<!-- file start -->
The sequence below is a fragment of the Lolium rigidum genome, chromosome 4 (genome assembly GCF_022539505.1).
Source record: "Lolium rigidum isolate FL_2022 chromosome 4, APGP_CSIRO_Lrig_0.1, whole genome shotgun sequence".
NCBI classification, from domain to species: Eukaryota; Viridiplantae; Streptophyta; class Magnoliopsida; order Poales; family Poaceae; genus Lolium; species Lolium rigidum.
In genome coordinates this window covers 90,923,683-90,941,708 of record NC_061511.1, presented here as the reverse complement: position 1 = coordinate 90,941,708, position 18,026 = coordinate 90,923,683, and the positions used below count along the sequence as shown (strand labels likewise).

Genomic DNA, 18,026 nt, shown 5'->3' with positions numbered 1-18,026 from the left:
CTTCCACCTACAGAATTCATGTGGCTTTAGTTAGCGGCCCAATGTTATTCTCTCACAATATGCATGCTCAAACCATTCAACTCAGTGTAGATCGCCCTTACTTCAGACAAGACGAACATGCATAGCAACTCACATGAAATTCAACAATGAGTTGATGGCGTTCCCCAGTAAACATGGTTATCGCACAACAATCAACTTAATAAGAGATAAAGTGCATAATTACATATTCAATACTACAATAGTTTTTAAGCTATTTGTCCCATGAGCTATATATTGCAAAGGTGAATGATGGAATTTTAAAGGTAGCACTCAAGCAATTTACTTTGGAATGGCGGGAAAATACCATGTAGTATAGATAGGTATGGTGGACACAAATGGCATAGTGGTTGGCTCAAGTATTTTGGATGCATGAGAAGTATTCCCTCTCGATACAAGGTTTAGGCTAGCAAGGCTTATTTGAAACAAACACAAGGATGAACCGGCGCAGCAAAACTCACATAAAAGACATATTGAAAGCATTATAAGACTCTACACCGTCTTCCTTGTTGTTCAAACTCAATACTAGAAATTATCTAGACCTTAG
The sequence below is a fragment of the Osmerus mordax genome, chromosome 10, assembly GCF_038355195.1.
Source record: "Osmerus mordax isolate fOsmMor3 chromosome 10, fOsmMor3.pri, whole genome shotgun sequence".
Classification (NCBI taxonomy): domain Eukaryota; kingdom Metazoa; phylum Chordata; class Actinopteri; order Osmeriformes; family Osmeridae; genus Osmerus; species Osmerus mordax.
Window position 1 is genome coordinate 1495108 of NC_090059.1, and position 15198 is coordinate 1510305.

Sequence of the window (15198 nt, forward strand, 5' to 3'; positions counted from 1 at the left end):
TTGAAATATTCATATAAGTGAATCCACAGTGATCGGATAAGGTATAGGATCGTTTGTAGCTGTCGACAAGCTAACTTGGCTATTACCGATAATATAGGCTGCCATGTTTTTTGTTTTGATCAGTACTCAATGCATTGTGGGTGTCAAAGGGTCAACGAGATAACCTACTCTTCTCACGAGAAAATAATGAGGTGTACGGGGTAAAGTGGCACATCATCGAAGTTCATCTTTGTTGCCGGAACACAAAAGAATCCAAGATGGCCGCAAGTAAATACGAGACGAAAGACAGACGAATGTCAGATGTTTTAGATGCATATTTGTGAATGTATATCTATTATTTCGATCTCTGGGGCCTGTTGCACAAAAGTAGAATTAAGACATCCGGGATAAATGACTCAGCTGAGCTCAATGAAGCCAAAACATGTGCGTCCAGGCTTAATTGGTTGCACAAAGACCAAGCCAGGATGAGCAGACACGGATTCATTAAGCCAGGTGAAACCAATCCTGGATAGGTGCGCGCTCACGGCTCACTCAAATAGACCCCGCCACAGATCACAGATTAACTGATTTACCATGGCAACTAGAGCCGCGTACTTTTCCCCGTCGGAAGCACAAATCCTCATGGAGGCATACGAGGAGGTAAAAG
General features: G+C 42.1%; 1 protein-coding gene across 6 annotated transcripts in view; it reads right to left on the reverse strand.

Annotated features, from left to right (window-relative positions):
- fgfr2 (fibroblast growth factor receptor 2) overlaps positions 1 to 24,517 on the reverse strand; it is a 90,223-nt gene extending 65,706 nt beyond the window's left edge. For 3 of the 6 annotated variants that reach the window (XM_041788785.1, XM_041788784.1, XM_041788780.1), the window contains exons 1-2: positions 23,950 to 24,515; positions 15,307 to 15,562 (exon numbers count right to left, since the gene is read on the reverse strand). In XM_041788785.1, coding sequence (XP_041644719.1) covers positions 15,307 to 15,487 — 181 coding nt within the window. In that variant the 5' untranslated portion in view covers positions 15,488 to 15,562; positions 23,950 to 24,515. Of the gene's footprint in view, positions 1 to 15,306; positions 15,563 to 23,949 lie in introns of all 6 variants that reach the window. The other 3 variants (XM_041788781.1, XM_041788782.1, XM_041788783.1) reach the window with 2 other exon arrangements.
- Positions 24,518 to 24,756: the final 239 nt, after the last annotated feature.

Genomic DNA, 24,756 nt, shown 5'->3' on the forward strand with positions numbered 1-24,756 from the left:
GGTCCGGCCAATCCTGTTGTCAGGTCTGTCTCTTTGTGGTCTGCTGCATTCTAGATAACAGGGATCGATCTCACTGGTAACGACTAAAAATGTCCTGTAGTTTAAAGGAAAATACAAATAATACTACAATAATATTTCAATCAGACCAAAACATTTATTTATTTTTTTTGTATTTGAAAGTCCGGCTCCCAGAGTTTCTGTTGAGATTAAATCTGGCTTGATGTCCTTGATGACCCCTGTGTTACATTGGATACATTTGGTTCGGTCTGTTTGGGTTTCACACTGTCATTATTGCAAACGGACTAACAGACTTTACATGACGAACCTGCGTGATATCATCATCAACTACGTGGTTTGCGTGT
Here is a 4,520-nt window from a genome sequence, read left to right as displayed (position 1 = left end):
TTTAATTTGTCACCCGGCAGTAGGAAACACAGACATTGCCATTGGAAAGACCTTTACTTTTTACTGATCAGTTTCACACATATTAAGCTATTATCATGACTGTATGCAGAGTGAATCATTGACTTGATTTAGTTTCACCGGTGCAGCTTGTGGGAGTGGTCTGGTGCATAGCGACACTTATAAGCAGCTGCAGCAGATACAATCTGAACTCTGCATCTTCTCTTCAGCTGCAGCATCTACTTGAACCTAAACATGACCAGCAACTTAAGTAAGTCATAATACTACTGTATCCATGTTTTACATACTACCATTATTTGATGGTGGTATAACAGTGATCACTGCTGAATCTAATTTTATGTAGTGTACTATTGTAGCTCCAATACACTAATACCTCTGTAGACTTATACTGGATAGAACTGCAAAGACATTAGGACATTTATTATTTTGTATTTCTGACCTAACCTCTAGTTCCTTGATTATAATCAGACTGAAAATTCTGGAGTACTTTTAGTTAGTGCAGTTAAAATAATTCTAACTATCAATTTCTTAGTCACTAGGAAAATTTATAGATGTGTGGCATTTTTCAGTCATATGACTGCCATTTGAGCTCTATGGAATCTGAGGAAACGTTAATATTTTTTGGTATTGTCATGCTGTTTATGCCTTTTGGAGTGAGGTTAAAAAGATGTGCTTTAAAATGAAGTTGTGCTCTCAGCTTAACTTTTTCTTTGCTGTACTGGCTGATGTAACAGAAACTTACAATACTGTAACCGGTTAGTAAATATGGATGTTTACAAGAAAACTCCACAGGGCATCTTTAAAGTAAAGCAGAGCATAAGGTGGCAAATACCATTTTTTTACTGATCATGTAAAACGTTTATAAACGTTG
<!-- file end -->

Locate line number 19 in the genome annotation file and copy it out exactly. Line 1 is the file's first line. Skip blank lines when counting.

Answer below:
Here is a 4,520-nt window from a genome sequence, read left to right as displayed (position 1 = left end):